From Stalinism to the New Cold War
In this wide-ranging and acclaimed book, Stephen F. Cohen challenges conventional wisdom about the course of Soviet and post-Soviet history. Reexamining leaders from Nikolai Bukharin, Stalin's preeminent opponent, and Nikita Khrushchev to Mikhail Gorbachev and his rival Yegor Ligachev, Cohen shows that their defeated policies were viable alternatives and that their tragic personal fates shaped the Soviet Union and Russia today. Cohen's ramifying arguments include that Stalinism was not the predetermined outcome of the Communist Revolution; that the Soviet Union was reformable and its breakup avoidable; and that the opportunity for a real post-Cold War relationship with Russia was squandered in Washington, not in Moscow. This is revisionist history at its best, compelling readers to rethink fateful events of the twentieth and early twenty-first centuries and the possibilities ahead.
In his new epilogue, Cohen expands his analysis of U.S. policy toward post-Soviet Russia, tracing its development in the Clinton and Obama administrations and pointing to its initiation of a "new Cold War" that, he implies, has led to a fateful confrontation over Ukraine.
Cohen offers us a lesson, and a solution that is at once simple and of priceless value.
David A. Andelman
[George] Kennan's understanding of the Russian state... has proved to have enormous currency over time. Cohen's views should be given similar credence.
William W. Finan Jr.
Provocative and insightful.
Well written and vigorously argued.
Cohen... brings his study of Soviet and Russian political developments to the doorstep of the White House, to powerful effect.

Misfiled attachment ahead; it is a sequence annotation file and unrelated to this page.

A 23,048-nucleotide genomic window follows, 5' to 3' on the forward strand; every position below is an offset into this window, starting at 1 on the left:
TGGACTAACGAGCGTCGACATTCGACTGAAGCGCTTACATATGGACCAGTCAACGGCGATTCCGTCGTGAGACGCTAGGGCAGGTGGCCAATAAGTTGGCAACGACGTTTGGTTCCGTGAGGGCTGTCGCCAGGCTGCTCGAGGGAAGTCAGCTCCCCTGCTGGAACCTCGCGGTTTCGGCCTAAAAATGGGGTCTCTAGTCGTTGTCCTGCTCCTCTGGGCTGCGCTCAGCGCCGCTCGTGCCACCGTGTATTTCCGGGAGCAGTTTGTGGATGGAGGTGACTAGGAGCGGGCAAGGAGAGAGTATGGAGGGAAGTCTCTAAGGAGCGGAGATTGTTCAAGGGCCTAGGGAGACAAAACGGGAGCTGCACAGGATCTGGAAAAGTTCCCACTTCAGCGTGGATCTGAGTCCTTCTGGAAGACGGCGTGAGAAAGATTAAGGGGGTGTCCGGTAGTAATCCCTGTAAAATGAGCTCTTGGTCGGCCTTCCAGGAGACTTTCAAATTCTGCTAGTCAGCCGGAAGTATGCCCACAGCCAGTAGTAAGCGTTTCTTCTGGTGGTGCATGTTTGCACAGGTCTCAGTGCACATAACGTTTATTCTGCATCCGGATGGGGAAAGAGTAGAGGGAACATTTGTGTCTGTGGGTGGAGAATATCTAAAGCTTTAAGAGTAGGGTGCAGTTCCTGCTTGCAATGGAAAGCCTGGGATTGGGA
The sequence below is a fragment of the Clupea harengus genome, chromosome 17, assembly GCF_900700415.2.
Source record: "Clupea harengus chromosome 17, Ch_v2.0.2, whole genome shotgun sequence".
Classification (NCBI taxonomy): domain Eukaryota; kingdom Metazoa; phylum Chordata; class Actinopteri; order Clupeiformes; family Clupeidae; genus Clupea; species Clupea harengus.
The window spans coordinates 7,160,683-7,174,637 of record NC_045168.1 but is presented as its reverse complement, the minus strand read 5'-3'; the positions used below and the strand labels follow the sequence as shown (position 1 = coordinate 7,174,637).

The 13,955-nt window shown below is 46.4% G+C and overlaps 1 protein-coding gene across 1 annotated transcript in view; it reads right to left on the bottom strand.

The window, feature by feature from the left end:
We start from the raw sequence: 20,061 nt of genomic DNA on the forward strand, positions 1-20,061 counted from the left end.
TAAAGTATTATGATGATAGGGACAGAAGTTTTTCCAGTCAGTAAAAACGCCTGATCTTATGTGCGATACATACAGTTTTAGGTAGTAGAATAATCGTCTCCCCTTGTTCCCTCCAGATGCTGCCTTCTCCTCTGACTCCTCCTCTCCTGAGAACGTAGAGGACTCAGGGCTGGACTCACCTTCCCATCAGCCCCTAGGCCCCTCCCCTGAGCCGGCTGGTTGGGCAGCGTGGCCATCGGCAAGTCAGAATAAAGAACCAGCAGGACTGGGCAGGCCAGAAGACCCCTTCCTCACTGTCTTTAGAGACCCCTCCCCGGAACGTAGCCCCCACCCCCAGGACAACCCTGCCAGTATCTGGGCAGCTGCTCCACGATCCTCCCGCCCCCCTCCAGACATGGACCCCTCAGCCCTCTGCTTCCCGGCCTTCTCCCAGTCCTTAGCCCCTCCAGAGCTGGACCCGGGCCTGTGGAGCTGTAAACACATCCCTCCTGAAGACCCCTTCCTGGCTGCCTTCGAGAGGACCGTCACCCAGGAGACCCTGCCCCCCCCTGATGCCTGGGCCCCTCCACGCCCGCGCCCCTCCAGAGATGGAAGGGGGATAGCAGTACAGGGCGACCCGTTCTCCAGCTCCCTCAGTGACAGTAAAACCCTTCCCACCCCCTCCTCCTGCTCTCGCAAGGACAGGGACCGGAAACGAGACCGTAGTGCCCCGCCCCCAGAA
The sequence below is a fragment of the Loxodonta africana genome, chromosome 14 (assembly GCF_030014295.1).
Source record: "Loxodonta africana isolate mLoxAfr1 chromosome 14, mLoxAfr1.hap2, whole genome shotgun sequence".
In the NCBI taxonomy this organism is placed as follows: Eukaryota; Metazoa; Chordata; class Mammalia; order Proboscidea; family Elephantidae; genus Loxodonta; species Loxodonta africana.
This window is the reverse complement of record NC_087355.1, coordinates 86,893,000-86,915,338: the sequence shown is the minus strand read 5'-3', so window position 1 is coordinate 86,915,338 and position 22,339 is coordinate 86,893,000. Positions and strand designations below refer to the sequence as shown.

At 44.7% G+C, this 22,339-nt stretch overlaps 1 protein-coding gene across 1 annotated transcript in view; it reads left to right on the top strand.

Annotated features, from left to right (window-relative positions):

An extraordinarily rich book... an absolutely vital beginning point for anyone interested in a serious study of political and foreign policy developments involving Russia.
Soviet Fates and Lost Alternatives finds its stride in Cohen's ability to challenge conventional wisdom on the causes and consequences of major turning points in Soviet and post-Soviet history.
this is one of the first books I would put into the hands of someone who wanted to get a good sense of what the Soviet Union was all about.
Lars T. Lih
Cohen's book is a superbly informed, astute and thought-provoking analysis of late Soviet politics and history.
Among the many strengths of Soviet Fates is not just Stephen Cohen's longtimedepth of expertise but his unrivalled storytelling ability and, perhaps above all, hisrazor-sharp insider observations based on personal exchanges, interviews, and experienceswith key actors...
Introduction: Alternatives and Fates1. Bukharin's Fate2. The Victims Return: Gulag Survivors Since Stalin3. The Tragedy of Soviet Conservatism4. Was the Soviet System Reformable?5. The Fate of the Soviet Union: Why Did It End?6. Gorbachev's Lost Legacies7. Who Lost the Post-Soviet Peace?About the NotesNotesIndex